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Our tribal nature – are we dissolving our tribes?

tribal nature conservation

Katie Cruickshanks takes a closer look at our tribal nature in relation to conservation…

The term ‘traditional conservation’ has stood out to me repeatedly over recent years. The more times I notice it, whether in separation (as opposed to ‘in relation’) to rewilding or natural capital, I start to get the feeling that tribes are crystallising within ‘our sector’. So I started searching. In conversation with my colleagues and friends there were definite tribal identities emerging. These identities can relate to ‘other’ organisations and initiatives, those that are bigger, newer, more activist in approach, less evidence based, more evidence based or better funded. Then there was the tribal landscape of the commercial ecologist and the academic researcher. Furthermore there is the longstanding differentiation between the professional and the amateur volunteer, which defines activities such as biological recording. Everywhere I looked, we have been separating ourselves from one another for decades. And for very good reason — a tribal mentality in all shapes and forms has served to create the human society that we see today: the good, the bad and the republican. See? I am at it again! We’re always seeking allegiance; it is human nature to forge an identity framework.

What does this framework serve to do? Without it, some of the monumental changes in our attitudes to injustice whether it is environmental, racial, humanitarian, gender related, political or social, would simply not have occurred. The environment in particular has benefited from those individuals and tribes that want to stand up, campaign, rally, expose, prosecute and ultimately defend, what is, in my opinion, the basis of life that is worth defending for all. In general it is thought that frameworks and identities help us but what if a framework serves only to limit a person/organisation/team/tribe, to fit and remain without change? In my search, I found an article by Gavin Saunders Chair of BANC (British Association of Nature Conservationists). BANC- another tribe perhaps, but one that proactively challenges the sector through thought provoking writing. For those who haven’t seen the journal ECOS produced by BANC and wish to consider some of the philosophical and challenging aspects of ‘our sector’ (more about that later), then I would urge you to take a look. ECOS is now open access and will be celebrating its 40th anniversary next year.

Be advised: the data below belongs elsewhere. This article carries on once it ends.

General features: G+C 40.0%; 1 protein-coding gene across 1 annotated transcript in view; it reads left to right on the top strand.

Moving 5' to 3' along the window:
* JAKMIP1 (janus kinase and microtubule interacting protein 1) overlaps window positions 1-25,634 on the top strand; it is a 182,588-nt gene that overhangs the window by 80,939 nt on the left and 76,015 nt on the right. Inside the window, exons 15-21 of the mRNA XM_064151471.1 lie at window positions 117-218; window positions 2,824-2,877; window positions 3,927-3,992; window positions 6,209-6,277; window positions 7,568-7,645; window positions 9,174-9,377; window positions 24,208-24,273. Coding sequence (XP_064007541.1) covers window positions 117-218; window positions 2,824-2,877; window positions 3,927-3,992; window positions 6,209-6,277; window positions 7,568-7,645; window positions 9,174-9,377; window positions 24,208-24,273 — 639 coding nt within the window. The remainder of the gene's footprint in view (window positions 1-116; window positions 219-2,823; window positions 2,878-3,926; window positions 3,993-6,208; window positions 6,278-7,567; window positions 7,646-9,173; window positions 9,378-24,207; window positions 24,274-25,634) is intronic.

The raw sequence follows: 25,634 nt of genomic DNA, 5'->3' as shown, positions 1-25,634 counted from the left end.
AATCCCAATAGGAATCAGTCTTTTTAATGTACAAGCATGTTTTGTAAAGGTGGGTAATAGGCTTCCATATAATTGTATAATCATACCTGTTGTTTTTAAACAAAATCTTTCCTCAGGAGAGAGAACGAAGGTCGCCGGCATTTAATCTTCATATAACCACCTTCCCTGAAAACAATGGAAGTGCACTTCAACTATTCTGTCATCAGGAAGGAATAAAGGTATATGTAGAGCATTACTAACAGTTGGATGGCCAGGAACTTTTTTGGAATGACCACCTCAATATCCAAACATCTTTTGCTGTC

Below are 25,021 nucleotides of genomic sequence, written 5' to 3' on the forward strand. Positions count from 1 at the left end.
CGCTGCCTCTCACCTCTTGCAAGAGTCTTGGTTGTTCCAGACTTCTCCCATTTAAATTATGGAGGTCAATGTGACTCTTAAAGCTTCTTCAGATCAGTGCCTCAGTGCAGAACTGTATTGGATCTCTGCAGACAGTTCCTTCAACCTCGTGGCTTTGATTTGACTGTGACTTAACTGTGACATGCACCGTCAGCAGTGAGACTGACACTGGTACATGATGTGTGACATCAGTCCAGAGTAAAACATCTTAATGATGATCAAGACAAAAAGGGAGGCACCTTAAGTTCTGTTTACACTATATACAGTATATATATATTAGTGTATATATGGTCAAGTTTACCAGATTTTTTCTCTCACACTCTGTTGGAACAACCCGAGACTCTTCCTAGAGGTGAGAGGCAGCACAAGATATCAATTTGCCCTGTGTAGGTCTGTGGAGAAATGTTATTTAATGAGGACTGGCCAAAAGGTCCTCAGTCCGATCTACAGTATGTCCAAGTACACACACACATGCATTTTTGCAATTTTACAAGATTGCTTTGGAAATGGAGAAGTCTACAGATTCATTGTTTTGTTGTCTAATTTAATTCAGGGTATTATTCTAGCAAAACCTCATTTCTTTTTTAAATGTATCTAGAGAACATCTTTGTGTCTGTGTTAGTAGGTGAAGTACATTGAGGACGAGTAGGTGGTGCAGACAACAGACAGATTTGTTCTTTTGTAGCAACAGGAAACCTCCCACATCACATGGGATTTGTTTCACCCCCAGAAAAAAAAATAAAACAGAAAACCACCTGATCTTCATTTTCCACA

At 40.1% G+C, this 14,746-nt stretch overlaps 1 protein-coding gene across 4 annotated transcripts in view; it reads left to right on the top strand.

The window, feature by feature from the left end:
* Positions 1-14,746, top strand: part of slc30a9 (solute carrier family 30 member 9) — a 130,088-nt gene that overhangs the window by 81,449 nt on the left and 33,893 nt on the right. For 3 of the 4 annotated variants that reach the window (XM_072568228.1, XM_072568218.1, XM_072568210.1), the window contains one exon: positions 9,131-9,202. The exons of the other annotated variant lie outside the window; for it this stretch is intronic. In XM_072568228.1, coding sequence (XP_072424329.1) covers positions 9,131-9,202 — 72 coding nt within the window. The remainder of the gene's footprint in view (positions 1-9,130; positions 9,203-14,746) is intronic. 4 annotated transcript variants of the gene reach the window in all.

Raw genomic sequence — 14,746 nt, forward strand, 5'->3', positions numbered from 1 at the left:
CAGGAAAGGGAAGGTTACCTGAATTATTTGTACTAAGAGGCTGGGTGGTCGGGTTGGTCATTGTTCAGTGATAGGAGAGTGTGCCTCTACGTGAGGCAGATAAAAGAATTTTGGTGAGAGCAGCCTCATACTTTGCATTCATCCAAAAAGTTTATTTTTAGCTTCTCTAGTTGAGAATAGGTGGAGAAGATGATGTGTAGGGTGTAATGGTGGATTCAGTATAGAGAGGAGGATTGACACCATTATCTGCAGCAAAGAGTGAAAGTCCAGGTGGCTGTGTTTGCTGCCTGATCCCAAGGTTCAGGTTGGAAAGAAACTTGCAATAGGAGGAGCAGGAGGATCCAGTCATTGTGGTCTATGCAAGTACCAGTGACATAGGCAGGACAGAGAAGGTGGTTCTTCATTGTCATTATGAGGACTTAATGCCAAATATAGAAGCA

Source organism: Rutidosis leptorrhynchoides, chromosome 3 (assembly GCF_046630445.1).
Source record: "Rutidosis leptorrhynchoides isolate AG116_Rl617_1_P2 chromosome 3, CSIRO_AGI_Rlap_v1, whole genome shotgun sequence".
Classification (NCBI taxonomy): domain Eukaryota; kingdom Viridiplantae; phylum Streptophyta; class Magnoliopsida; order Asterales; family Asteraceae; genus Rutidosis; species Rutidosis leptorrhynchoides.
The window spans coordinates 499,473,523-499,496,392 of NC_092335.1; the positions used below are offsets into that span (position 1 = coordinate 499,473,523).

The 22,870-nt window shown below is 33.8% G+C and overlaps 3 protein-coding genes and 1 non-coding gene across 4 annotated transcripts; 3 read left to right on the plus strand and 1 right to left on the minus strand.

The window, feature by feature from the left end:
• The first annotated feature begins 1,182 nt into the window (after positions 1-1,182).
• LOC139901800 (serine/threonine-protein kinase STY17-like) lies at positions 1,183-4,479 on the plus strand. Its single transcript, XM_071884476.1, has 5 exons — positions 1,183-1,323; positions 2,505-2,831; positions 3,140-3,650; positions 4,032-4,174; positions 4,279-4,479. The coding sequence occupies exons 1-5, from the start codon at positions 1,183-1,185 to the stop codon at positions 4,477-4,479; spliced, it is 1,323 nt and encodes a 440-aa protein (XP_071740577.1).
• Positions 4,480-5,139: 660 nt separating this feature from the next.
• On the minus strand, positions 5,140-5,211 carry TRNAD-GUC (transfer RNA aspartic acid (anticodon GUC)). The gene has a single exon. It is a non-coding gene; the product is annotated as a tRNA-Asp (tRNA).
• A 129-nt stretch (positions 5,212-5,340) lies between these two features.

Martin Spray, long-term ECOS editor and adviser, started the conversation on tribes in BANC’s ECOS magazine, with an article that looks at the definition of conservation. Sometimes it’s the language that we use to define ourselves and our work that leaves the greatest mark. Following on from this, in Gavin’s article ‘Safety in Numbers’, he explores the very issue of these tribes. A moving piece that touches on the idea of us ‘knowing more than ‘they’ do’. I have experienced this uncomfortable ego state when I introduce a thirty-eight year old to a limpet for the first time last year. Or similarly, within my profession, I experienced the same kind of judgements rising up when sat opposite an old friend from university at a Public Inquiry; my employer providing evidence for Natural England, her employer defending the developer.